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Generation Rent 'has no stake in community' because housing market means they are being frozen outNew report shows younger people are failing to get a foot on the housing ladderInstitute for Public Policy Research says they are also putting career ambitions and family plans on hold
23:04 GMT, 10 December 2012
A generation of young people is being frozen out of the housing market and failing to put down roots, a report has found.
It said soaring numbers of young workers are being forced to rent, giving them little stake in their neighbourhood and a reduced sense of community spirit.
Their inability to get a foot on the housing ladder also means putting their career ambitions and family plans on hold.
No stake: Generation of young people is being 'frozen out of the housing market'
The analysis by the Institute for Public Policy Research found that 51 per cent of 18- to 30-year-olds believe they will not be able to buy a property for at least a decade.
It also suggested that a renter needed to live in an area for 14 years to achieve the sense of belonging immediately conferred by owning a property.
Dalia Ben-Galim of the IPPR said: ‘Insecure renting stops them from putting down roots, but it is also bad for society too.
‘Our analysis finds that home ownership has a big effect on people’s sense of belonging to their neighbourhood.’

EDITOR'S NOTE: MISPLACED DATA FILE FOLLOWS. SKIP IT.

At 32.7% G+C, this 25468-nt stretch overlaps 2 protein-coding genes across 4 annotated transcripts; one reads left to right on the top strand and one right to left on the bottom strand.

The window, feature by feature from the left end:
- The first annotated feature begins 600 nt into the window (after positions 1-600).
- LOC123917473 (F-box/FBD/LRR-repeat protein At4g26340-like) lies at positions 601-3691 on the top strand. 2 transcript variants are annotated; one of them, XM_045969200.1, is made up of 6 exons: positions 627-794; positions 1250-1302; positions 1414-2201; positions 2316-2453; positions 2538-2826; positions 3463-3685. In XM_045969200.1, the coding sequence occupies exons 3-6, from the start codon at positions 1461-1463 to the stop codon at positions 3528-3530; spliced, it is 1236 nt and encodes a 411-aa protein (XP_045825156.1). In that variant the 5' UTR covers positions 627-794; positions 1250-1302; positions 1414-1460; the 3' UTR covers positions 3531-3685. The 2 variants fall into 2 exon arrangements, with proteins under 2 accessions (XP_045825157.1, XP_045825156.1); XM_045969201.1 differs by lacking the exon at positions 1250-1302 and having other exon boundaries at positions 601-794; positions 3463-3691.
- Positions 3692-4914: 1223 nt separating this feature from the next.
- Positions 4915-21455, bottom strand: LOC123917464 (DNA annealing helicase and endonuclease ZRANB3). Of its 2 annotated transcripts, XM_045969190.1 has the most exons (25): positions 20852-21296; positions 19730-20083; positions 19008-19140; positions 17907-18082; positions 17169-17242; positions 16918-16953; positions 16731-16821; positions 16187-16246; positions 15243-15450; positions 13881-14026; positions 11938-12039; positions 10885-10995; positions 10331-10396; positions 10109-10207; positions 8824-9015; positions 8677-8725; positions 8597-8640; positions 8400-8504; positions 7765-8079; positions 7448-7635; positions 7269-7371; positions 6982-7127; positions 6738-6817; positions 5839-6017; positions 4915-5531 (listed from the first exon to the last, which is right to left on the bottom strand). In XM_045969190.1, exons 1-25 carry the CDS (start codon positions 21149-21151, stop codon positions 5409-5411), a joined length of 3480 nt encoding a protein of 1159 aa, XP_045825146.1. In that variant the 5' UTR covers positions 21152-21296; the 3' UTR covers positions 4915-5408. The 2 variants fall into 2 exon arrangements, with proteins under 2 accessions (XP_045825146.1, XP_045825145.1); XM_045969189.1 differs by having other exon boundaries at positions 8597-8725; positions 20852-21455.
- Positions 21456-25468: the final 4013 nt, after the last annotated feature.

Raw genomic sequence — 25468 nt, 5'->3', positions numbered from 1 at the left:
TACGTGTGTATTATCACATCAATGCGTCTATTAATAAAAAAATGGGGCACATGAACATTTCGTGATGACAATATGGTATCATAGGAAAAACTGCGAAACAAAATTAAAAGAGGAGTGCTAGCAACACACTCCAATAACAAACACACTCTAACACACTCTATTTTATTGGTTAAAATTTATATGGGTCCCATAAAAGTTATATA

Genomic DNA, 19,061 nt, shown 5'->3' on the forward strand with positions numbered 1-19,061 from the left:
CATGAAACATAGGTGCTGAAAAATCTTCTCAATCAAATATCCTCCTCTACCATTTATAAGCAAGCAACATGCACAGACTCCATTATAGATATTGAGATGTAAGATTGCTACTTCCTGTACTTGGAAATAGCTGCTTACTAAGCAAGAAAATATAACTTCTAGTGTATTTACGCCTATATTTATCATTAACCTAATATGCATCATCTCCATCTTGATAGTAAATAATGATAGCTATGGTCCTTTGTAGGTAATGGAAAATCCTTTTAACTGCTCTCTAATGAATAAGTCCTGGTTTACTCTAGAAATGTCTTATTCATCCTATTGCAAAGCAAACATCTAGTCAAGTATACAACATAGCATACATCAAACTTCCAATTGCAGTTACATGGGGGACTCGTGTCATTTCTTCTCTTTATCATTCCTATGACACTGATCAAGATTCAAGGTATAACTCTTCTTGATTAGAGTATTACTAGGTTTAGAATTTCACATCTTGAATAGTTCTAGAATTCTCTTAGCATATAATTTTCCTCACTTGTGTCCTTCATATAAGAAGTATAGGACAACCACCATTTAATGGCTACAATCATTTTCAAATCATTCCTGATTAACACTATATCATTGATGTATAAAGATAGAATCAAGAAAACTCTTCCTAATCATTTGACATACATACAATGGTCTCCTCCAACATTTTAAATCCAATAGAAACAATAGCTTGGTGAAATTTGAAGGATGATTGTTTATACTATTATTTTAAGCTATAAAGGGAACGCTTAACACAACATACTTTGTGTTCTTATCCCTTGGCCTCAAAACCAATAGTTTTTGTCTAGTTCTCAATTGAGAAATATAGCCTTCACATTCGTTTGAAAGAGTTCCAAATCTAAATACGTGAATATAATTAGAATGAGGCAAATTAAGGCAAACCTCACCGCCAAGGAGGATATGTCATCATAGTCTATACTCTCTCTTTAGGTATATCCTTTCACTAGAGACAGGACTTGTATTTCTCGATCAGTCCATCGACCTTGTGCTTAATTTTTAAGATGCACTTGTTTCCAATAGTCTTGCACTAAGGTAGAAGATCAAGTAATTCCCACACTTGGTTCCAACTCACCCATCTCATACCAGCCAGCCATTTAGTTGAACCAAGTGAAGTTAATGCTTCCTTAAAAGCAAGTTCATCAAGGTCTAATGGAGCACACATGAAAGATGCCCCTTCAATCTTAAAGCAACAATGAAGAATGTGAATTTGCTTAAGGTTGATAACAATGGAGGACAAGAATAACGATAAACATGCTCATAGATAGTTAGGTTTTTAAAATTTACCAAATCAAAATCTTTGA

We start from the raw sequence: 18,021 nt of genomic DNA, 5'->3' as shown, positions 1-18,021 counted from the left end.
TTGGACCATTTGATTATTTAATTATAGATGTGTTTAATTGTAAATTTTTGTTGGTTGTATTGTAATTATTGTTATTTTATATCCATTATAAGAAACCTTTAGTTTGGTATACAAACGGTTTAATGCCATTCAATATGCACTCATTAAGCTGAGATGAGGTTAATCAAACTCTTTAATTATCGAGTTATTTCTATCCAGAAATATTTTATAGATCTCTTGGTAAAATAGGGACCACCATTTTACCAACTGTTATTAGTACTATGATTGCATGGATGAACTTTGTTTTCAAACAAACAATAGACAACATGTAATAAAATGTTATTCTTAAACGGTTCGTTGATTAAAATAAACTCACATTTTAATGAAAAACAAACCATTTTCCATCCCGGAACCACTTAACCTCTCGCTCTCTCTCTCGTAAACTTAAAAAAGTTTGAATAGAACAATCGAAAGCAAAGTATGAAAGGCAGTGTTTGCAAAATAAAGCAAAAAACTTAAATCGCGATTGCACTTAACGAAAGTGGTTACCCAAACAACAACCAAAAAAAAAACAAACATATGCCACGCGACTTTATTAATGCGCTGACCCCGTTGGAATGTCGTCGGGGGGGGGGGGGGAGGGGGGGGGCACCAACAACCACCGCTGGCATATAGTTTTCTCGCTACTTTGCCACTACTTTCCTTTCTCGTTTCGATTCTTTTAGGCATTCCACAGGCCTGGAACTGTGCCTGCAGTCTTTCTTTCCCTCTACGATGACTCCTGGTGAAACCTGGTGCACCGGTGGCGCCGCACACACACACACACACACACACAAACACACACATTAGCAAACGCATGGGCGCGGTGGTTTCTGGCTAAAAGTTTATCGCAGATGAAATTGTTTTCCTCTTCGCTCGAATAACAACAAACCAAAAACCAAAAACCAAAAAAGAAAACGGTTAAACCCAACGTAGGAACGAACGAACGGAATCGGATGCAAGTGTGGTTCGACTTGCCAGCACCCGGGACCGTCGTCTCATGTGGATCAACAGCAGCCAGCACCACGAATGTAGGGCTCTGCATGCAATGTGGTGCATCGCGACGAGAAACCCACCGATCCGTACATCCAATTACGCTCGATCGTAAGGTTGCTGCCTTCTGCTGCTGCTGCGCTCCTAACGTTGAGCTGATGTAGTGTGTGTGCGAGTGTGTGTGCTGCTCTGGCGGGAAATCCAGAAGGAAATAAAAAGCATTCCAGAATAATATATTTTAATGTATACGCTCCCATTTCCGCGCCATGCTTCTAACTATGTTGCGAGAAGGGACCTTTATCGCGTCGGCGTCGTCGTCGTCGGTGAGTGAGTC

The report recommends freeing more land for development, more home building and protecting tenants from rogue landlords.
House prices are now 11 times the average salary compared with seven times in 2001.
Figures from the housing charity Shelter show that three million young people aged 25 to 34 live with their parents – half a million more than in 1997. ‘Generation Rent’ is predicted to have grown by another half a million by 2020.
Miss Ben-Galim added: ‘Our analysis shows that the lack of houses is dragging young people down.
We found it is stopping many of them from building their careers and starting a family.
‘A huge majority of today’s younger generation want to own their home, just as most of their parents have done. But the prospect is slipping ever further over the horizon.’
A report has found soaring numbers of young workers are being forced to rent, giving them little stake in their neighbourhood
Around 100,000 young people are thought to be locked out of the property market every year, due to a lack of affordable housing, calls for large deposits and job insecurity.
Rising house prices and the economic slump have changed the landscape for first-time buyers.
In 1997, fewer than 10 per cent of first-time buyers under the age of 30 had help from family and friends, but by 2005 it was 45 per cent.
The report acknowledges this was partially to do with ‘unsustainable’ mortgage lending.
The IPPR report says: ‘It is not the case that the young people we spoke to want everything, with no sacrifice immediately.
‘They just want a chance to grow up, develop their lives, build careers and form relationships – and they need decent quality, affordable homes in which to do so.’